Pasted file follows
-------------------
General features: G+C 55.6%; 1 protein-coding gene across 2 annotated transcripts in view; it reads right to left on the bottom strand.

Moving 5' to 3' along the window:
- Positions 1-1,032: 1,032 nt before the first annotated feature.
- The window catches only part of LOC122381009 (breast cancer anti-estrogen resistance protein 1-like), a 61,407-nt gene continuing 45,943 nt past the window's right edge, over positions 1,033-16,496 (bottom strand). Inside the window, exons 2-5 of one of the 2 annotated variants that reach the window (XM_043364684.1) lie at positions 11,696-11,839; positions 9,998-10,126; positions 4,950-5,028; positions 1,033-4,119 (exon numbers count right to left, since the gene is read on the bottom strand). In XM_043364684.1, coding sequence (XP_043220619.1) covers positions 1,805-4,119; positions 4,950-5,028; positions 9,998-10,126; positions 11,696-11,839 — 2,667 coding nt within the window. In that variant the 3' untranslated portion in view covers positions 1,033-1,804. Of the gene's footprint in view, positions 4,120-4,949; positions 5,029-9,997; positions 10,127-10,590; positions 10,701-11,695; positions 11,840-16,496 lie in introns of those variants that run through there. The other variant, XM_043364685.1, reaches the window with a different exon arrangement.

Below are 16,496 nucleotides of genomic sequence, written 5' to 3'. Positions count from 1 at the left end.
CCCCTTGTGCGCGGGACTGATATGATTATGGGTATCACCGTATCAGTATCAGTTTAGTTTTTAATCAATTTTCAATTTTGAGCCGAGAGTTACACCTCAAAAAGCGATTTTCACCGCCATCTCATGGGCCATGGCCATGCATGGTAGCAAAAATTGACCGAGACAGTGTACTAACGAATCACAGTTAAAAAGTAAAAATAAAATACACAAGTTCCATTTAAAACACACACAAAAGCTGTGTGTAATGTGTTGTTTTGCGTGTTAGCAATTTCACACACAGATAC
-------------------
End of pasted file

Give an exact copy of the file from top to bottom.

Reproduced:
General features: G+C 55.6%; 1 protein-coding gene across 2 annotated transcripts in view; it reads right to left on the bottom strand.

Moving 5' to 3' along the window:
- Positions 1-1,032: 1,032 nt before the first annotated feature.
- The window catches only part of LOC122381009 (breast cancer anti-estrogen resistance protein 1-like), a 61,407-nt gene continuing 45,943 nt past the window's right edge, over positions 1,033-16,496 (bottom strand). Inside the window, exons 2-5 of one of the 2 annotated variants that reach the window (XM_043364684.1) lie at positions 11,696-11,839; positions 9,998-10,126; positions 4,950-5,028; positions 1,033-4,119 (exon numbers count right to left, since the gene is read on the bottom strand). In XM_043364684.1, coding sequence (XP_043220619.1) covers positions 1,805-4,119; positions 4,950-5,028; positions 9,998-10,126; positions 11,696-11,839 — 2,667 coding nt within the window. In that variant the 3' untranslated portion in view covers positions 1,033-1,804. Of the gene's footprint in view, positions 4,120-4,949; positions 5,029-9,997; positions 10,127-10,590; positions 10,701-11,695; positions 11,840-16,496 lie in introns of those variants that run through there. The other variant, XM_043364685.1, reaches the window with a different exon arrangement.

Below are 16,496 nucleotides of genomic sequence, written 5' to 3'. Positions count from 1 at the left end.
CCCCTTGTGCGCGGGACTGATATGATTATGGGTATCACCGTATCAGTATCAGTTTAGTTTTTAATCAATTTTCAATTTTGAGCCGAGAGTTACACCTCAAAAAGCGATTTTCACCGCCATCTCATGGGCCATGGCCATGCATGGTAGCAAAAATTGACCGAGACAGTGTACTAACGAATCACAGTTAAAAAGTAAAAATAAAATACACAAGTTCCATTTAAAACACACACAAAAGCTGTGTGTAATGTGTTGTTTTGCGTGTTAGCAATTTCACACACAGATAC